Anatomical Study of the Anthurium Plant (Anthrurium Andreanum L.) and a Color Breakdown Disorder of its Flower

Date
1976
Authors
Higaki, Tadashi
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Abstract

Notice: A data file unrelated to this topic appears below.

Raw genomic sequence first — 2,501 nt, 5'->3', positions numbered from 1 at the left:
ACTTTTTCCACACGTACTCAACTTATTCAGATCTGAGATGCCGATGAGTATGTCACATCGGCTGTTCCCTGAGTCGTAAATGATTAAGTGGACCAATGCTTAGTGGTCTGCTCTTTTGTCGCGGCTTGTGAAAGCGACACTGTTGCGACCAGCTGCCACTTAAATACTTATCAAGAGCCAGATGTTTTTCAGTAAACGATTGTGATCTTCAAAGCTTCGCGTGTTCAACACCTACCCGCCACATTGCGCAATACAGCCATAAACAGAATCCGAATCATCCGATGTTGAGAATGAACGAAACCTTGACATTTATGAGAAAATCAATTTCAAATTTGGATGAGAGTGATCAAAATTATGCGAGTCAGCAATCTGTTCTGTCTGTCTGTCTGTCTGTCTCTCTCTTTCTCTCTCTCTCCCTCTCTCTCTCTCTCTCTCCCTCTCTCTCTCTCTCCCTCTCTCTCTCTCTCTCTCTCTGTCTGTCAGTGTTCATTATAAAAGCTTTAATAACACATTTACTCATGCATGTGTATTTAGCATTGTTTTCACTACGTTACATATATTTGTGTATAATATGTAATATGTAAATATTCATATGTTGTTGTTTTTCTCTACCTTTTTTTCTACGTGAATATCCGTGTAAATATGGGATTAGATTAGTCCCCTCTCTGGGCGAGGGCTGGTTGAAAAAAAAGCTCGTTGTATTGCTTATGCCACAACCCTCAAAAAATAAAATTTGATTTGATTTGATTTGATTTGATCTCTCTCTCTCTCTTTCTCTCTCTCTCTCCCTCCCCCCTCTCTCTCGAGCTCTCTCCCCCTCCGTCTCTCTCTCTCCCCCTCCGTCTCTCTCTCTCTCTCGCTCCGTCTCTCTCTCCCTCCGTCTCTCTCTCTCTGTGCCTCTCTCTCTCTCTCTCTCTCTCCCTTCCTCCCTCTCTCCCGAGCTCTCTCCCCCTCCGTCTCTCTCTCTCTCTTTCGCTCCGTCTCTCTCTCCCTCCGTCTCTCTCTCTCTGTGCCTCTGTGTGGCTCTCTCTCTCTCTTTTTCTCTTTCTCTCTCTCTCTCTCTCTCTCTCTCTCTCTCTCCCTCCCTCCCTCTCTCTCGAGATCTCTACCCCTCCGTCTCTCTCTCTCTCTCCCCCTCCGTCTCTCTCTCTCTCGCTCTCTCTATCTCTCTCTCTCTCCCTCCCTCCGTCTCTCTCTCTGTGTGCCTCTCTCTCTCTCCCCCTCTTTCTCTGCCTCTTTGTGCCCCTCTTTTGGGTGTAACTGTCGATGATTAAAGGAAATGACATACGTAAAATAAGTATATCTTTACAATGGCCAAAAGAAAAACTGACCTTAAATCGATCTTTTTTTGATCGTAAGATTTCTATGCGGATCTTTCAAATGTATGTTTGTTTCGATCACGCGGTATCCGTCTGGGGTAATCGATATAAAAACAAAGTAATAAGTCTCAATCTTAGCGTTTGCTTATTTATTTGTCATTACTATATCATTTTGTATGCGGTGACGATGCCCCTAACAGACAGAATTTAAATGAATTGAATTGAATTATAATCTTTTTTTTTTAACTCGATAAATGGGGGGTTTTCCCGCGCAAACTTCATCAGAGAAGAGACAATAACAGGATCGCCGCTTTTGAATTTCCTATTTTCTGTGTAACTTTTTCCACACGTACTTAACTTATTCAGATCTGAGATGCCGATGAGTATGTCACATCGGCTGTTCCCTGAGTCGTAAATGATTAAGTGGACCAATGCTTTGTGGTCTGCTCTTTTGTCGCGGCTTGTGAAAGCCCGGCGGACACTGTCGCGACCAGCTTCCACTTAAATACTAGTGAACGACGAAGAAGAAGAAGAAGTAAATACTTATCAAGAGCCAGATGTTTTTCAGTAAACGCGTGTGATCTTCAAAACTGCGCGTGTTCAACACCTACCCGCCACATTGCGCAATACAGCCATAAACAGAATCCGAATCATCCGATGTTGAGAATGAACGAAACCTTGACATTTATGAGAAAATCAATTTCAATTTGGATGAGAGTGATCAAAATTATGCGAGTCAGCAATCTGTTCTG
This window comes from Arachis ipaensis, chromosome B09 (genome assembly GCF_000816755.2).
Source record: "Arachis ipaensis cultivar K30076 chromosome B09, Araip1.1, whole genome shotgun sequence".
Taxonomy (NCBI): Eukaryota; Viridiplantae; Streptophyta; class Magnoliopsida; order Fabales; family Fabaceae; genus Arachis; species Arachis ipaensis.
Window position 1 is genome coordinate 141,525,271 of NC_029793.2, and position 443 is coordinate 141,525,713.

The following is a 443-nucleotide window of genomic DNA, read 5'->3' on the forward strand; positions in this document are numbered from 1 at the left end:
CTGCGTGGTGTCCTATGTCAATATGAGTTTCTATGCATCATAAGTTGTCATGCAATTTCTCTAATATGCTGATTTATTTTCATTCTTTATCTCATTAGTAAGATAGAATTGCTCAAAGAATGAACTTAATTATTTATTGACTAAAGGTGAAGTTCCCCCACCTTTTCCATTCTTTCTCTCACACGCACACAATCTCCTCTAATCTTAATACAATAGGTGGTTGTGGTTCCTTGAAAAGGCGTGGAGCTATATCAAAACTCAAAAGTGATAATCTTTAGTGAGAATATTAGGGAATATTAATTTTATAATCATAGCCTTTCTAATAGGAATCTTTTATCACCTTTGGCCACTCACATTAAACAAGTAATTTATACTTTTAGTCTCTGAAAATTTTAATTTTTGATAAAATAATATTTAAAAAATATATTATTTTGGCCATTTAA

Section I The gross morphology and anatomy study on Anthurium andreanum, L., was by whole plant observation, using dissecting and light microscope, and scanning electron microscopy. Anthurium is a perennial-herbaceous monocotyledon in the family Araceae. It is low growing with chordate leaves and attractive chordate flowers. It has a juvenile phase when each leaf axil has a lateral vegetative bud and a generative phase when each leaf axil has a flower and the lateral vegetative bud is located opposite the leaf attachment. The "commercial flower" consists of conspicious bract (spathe) and a protruding rachis (spadix Minute, botanically perfect flowers are borne spirally on the spadix. The flowers are protogynous as the stigma is receptive one week before shedding of pollen. Anatomically, the spathe has a one cell layered upper and lower epidermis, with 1 or 2 layers of hypodermis cells. Between the upper and lower hypodermis are 10-12 layers of spongy parenchyma cells. Vascular bundles are dispersed uniformly throughout the spathe. Anthocyanin pigments are localized in the hypodermal cells. The leaf blade is similar in structure to the spathe, except there is no hypodermis, but two layers of palisade parenchyma cells form the tissue immediately below the epidermis. Cholorplasts were dispersed throughout the mesophyll, but concentrated in the palisade cells. The pedicel, petiole and vegetative stem are typically monocot. Outer epidermal cells covered the cortex, a layer of sclerified parenchyma cells and the ground tissue. Vascular bundles were dispersed throughout the ground tissue. Roots were cylindrical, fleshy, epiphytic and adventitious. They were characterized by having multiple layers of epidermal cells called the velamen. Raphide and druse crystals were found scattered throughout the entire plant tissue. Above ground parts were covered with a thick waxy layer of cuticle. Section II A color breakdown disorder in the spathe of Anthurium andreanum, L., was investigated. Ca deficiency in the lobe section of the spathe was found to cause the disorder. Elemental analysis of spathe and leaf tissue of color breakdown and normal plants revealed lower Ca in color breakdown plants (color breakdown - spathe: 0.372%, leaves: 0.363%; normal - spathe: 0.830%, leaves: 0.805%). Electron microprobe X-ray analysis revealed lower Ca in lobe than tip section of the spathe and higher Ca in epidermal than mesophyll tissue. Nutrient culture studies produced color breakdown symptoms in the spathe with No Ca treatment. Symptoms were tiny water-soaked lesions the size of pin heads on the upper epidermal surface of the spathe lobe. The dots multiplied, increased in size and eventually coalesced to form large water-soaked lesions. The lesions dehydrated and turned brown. pH levels 3, 4, 5, 6, and 7 of complete nutrient solutions did not produce color breakdown in the spathe, although elemental chemical analysis of spathe and leaf tissues indicated lower Ca uptake of 3 and 4, higher at 6, and highest at pH 7. Lower Ca was found in the lobe than tip sections of both spathe and leaves, regardless of treatment. In a separate study, X-ray analysis produced similar results. In addition pH 9 gave lower uptake of Ca than 7. Microautoradiography study showed that calcium was deposited primarily in the cell wall. A field test with different Ca sources confirmed that the application of Ca significantly reduced the incidence of the disorder. A critical level of Ca within the tissue of the spathe is suggested with respect to the disorder. The critical level may be very narrow, but must be exceeded if tissue does not exhibit color breakdown. The critical level may be mediated by environmental conditions such as humidity and temperature. Like oedema disorder which is correlated with environmental conditions which hinder the normal transpiration processes of the plant, anthurium color breakdown may similarly be related to transpiration. Unlike oedema, however, the critical level of Ca in the lobe of the spathe is the major factor in the anthurium color breakdown disorder. Anatomical studies of color breakdown and normal flowers showed collapsing mesophyll cells in affected spathe. Separation of cells, when present on the permanent slides, suggested breakdown of the middle lamella due to lack of Ca. No sign of hypertrophy or intumescence was found.
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